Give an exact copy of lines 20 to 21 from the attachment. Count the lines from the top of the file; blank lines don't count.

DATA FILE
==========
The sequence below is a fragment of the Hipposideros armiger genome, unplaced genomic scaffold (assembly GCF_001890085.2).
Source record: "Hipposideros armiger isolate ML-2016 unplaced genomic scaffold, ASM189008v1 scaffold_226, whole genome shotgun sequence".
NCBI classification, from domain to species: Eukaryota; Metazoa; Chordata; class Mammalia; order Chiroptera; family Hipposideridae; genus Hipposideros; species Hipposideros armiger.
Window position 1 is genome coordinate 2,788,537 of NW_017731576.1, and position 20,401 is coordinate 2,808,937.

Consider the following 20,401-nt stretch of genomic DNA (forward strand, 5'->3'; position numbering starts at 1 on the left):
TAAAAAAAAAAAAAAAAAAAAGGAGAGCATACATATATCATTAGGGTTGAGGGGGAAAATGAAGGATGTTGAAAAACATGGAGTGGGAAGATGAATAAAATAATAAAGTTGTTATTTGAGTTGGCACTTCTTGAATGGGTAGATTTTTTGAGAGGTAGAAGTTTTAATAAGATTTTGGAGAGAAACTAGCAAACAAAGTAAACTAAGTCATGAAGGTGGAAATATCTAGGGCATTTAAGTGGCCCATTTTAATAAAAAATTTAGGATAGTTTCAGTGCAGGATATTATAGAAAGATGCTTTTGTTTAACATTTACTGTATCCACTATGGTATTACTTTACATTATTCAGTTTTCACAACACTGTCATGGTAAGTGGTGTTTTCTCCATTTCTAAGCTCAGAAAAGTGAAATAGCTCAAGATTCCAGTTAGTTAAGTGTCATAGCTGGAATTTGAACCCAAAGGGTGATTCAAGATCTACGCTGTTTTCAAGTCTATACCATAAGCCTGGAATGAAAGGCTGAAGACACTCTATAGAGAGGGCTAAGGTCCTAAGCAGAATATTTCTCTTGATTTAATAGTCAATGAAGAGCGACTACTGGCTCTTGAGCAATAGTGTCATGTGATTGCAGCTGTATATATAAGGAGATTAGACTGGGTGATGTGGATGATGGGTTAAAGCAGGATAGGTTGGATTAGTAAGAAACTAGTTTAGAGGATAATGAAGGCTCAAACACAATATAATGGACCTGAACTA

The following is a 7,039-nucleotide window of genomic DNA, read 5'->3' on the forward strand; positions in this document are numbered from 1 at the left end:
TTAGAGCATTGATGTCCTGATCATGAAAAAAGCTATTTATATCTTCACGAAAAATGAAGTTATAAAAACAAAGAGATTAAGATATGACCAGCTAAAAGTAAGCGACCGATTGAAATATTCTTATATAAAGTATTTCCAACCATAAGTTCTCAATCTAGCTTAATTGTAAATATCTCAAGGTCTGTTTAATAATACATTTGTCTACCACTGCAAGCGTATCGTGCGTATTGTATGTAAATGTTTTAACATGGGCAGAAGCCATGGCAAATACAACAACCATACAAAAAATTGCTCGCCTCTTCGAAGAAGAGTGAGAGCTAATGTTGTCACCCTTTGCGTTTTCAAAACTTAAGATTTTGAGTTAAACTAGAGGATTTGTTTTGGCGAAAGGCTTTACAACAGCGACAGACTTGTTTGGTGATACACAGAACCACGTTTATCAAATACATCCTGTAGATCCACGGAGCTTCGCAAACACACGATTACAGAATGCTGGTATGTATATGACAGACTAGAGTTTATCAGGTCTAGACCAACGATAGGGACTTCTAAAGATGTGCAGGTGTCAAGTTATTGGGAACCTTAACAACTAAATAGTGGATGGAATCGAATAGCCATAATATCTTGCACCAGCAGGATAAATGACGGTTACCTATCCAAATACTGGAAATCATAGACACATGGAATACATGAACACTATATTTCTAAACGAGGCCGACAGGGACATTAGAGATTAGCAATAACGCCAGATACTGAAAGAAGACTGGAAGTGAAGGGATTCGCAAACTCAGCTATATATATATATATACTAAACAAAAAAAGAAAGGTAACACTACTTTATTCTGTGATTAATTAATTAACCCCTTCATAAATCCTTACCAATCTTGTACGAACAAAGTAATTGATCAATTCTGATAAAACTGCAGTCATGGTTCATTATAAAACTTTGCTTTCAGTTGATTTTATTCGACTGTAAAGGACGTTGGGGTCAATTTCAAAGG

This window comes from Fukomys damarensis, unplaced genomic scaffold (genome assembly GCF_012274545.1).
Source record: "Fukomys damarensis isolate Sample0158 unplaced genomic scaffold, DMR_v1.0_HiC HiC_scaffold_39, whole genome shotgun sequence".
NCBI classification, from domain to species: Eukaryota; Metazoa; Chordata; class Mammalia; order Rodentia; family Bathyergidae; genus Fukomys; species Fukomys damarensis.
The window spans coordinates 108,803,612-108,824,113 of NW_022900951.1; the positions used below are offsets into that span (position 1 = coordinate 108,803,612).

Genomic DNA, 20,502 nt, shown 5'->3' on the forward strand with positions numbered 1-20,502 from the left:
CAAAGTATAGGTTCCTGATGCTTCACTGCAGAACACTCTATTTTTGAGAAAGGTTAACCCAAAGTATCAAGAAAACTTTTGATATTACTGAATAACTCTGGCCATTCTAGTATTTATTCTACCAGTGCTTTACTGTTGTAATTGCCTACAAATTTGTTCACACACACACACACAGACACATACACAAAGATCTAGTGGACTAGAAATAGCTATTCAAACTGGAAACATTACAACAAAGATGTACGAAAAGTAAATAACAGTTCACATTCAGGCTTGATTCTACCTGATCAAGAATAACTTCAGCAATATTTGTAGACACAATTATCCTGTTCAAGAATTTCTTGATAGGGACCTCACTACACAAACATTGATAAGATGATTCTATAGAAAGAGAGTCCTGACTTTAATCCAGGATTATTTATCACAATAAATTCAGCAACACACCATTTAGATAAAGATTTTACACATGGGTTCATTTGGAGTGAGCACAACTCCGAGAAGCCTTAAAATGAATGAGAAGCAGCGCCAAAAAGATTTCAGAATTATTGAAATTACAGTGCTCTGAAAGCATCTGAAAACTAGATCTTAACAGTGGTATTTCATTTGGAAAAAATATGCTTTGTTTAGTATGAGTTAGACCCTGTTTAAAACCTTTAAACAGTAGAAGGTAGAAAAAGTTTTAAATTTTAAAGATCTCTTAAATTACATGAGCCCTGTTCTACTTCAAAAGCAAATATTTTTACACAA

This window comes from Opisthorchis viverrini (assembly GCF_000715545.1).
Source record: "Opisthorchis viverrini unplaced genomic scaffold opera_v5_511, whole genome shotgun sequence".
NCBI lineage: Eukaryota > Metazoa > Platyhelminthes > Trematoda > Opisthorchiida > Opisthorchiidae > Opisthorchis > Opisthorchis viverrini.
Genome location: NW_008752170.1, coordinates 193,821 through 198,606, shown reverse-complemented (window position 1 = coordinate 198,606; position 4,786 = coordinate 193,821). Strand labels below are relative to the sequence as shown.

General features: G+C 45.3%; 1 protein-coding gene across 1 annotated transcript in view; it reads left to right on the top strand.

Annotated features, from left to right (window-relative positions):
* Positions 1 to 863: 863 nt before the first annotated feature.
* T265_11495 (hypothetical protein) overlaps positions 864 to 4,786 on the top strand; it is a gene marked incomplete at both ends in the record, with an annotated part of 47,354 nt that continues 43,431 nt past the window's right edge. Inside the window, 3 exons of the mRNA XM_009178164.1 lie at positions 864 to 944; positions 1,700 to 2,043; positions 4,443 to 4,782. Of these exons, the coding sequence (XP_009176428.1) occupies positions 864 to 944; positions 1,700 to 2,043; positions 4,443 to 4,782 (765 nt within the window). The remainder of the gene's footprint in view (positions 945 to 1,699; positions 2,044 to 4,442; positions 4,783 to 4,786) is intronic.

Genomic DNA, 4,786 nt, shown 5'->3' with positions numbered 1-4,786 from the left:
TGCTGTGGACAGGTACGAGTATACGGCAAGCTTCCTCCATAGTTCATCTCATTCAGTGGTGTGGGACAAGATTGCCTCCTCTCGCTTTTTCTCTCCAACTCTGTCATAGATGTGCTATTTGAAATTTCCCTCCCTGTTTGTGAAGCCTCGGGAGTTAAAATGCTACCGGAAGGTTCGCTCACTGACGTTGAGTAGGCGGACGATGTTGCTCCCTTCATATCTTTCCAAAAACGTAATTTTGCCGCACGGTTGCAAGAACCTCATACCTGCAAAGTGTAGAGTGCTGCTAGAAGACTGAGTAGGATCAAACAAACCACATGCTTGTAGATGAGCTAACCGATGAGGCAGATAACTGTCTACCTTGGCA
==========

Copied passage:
Annotated features, from left to right (window-relative positions):
* Positions 1 to 863: 863 nt before the first annotated feature.